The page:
A miniature telescope implanted into the eye could soon help people with vision loss from end-stage macular degeneration. Last week, an advisory panel for the Food and Drug Administration unanimously recommended that the agency approve the implant. Clinical trials of the device, which is about the size of a pencil eraser, suggest it can improve vision by about three and a half lines on an eye chart.
“This is one of the few options for people with end-stage macular degeneration,” says Kathryn Colby, an eye surgeon at the Massachusetts Eye and Ear Infirmary, in Boston, who helped develop the surgical procedure used to implant the device.
Macular degeneration is the leading cause of blindness in people age 65 and older, affecting more than 10 million Americans. The disease strikes the center of the retina, called the macula, which is especially important for reading, watching television, and recognizing faces. While some treatments exist to slow progression of the disease, no treatments are currently available for those in the latest stages of the disease, who have irreversible damage to the macula. An estimated 50,000 to 70,000 people per year fall into this category.
The implant, developed by VisionCare Ophthalmic Technologies, a start-up based in Saratoga, CA, consists of two lenses within a small glass tube. Once inside the eye, it works like a fixed telephoto lens, acting in conjunction with the cornea to project a magnified image of whatever the wearer is looking at over a large part of the retina. Because only the central parts of the retina are damaged in the disease, magnifying the image on the eye allows the retinal cells outside the macula to detect the object and send that information to the brain. (These cells are normally involved in peripheral vision and normally generate low-resolution visual information compared to the macula cells–you can’t read a sign in your periphery, for example. But magnifying the image also has the advantage of making it easier for the cells to interpret.)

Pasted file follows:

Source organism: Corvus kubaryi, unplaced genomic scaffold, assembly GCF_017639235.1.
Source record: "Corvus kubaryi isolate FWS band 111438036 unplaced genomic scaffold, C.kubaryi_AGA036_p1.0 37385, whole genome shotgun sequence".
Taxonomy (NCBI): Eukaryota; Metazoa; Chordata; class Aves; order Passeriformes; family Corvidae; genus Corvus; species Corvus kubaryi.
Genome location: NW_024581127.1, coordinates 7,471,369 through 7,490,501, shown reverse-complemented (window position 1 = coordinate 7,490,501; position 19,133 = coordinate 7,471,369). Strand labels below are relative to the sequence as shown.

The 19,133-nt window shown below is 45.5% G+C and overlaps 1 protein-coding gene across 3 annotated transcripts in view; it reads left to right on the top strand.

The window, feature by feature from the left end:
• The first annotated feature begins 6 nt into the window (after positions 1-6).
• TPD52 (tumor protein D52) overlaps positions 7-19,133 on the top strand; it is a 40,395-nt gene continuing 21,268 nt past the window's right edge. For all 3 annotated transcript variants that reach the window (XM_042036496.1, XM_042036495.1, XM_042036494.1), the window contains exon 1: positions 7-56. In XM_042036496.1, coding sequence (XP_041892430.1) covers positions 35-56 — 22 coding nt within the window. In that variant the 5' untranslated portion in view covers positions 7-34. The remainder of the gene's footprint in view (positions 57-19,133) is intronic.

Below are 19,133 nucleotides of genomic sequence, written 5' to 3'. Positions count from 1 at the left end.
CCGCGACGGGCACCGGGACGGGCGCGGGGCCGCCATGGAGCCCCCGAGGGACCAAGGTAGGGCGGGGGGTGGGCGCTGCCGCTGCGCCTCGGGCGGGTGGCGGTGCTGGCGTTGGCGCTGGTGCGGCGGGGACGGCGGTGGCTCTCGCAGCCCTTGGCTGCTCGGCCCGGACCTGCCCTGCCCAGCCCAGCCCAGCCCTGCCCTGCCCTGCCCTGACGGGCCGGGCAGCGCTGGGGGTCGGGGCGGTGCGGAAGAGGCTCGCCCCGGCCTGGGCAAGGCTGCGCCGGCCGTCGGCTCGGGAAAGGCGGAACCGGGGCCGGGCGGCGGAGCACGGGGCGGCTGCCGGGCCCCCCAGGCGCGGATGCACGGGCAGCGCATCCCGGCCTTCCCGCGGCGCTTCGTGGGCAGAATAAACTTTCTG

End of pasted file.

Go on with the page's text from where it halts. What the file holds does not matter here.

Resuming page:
“This change in vision is significant to patients,” says Allen Hill, PCEO of VisionCare. In addition to improving vision, it “provides the ability to have normal eye contact, which is a crucial part of social interaction,” says Eli Peli, a scientist at The Schepens Eye Research Institute, who has consulted for the company.
During the implant procedure, surgeons first remove cataracts from the eye. (Because both macular degeneration and cataracts are age related, most patients with end-stage macular degeneration also have cataracts.) They then insert the telescope, which is held in place by the resident tissue.
The device is implanted in only one eye–patients use this eye for detailed vision and the untreated eye for peripheral vision. That takes some getting used to, says Peli. “Instead of using two parts of the same eye, they must switch between two eyes; if they see someone coming but can’t tell who it is, they need to switch to other eye.”
One safety concern associated with the implant is loss of the endothelial cells that are responsible for keeping the cornea transparent. While cell loss occurs with any eye surgery, implantation of the telescope requires a larger incision than typical cataract surgery and thus destroys more endothelial cells. However, scientists have found that cell loss stabilizes over time. Patients with the implant lose about 3 percent of their endothelial cells per year, compared to about 2.5 percent to 3 percent for patients undergoing traditional cataract surgery. Because endothelial cells do not replicate, substantial loss of these cells can worsen vision.
The FDA is expected to approve the telescope, as the agency usually follows the advice of its advisory panels. VisionCare plans to market the device following FDA approval, estimated for late 2009. The device has already been approved for use in Europe, though the company plans to launch the product first in the United States.